(Reuters) - Eluana Englaro, the 38-year-old comatose woman who was at the center of an Italian right-to-die case, died on Monday night, the clinic said.
Following are the main events in a case that has split the mainly Catholic country.
January 18, 1992 - Eluana Englaro suffers severe brain damage in a car crash and enters a coma. Doctors later say her condition is irreversible.
1999 - Englaro’s father, Beppino, starts his legal battle to have her feeding tube removed, saying that before the accident she had stated her wish not to be kept alive artificially. Several court rulings in 1999, 2003 and 2006 reject his case.
July 9, 2008 - A Milan appeals court, for the first time in Italy, authorizes Englaro’s father to disconnect her feeding tube as long as he follows proper medical guidelines. State prosecutors appeal against the ruling.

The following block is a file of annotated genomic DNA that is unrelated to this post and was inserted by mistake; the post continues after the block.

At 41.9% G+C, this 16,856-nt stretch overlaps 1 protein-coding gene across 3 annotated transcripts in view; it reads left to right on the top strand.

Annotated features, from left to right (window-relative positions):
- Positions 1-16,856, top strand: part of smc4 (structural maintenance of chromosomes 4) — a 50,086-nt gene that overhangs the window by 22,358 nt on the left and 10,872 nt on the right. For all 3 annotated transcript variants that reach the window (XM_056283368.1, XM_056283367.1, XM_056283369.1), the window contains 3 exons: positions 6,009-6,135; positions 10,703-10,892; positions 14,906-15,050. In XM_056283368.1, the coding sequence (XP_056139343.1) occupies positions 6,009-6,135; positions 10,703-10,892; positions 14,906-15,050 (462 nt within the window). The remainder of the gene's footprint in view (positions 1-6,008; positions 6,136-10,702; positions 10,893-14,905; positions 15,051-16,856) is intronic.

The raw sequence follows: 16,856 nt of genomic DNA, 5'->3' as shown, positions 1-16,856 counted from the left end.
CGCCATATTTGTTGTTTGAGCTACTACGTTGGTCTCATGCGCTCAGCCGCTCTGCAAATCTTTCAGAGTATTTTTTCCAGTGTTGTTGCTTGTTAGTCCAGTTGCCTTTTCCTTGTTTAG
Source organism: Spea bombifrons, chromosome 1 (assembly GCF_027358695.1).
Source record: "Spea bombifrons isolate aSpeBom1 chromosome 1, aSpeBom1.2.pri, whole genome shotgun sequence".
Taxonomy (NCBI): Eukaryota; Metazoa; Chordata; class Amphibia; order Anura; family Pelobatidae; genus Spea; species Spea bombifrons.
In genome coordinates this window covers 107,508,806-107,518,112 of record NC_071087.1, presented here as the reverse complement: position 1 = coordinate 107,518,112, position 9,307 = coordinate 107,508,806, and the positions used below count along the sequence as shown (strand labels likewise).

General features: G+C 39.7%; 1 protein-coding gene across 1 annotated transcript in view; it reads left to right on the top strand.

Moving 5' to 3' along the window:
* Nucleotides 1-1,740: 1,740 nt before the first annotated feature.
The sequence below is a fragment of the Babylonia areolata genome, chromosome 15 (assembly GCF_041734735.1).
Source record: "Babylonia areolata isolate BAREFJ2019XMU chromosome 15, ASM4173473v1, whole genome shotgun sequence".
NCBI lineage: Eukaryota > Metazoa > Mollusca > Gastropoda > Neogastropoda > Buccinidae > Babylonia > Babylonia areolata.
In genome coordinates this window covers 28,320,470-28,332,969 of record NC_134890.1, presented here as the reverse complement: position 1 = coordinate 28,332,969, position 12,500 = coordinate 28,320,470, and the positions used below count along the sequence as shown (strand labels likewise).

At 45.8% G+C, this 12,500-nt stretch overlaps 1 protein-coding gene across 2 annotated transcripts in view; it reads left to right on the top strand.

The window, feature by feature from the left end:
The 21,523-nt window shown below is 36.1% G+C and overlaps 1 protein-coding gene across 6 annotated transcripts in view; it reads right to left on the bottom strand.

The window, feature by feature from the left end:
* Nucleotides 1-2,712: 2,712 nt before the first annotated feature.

October 8, 2008 - Italy’s top court rejects the state prosecutors’ appeal and says Beppino can disconnect the feeding tube.
December 17, 2008 - Health Minister Maurizio Sacconi issues an order barring all state and private hospitals from implementing the court ruling. A regional court later says that order is null and void.
February 3, 2009 - Eluana Englaro is taken to a clinic in the city of Udine after several hospitals turn her down, fearing retaliation from the government.
February 6, 2009 - Doctors stop feeding Englaro to allow her to die. President Giorgio Napolitano refuses to sign an emergency decree by Prime Minister Silvio Berlusconi’s cabinet ordering them to resume feeding her. The government then passes a draft bill to be approved by parliament.
February 9, 2009 - The Senate starts discussing the bill. The government says the Udine clinic hosting Englaro does not meet legal requirements, but regional inspectors say they found no problems there.
editing by Tim Pearce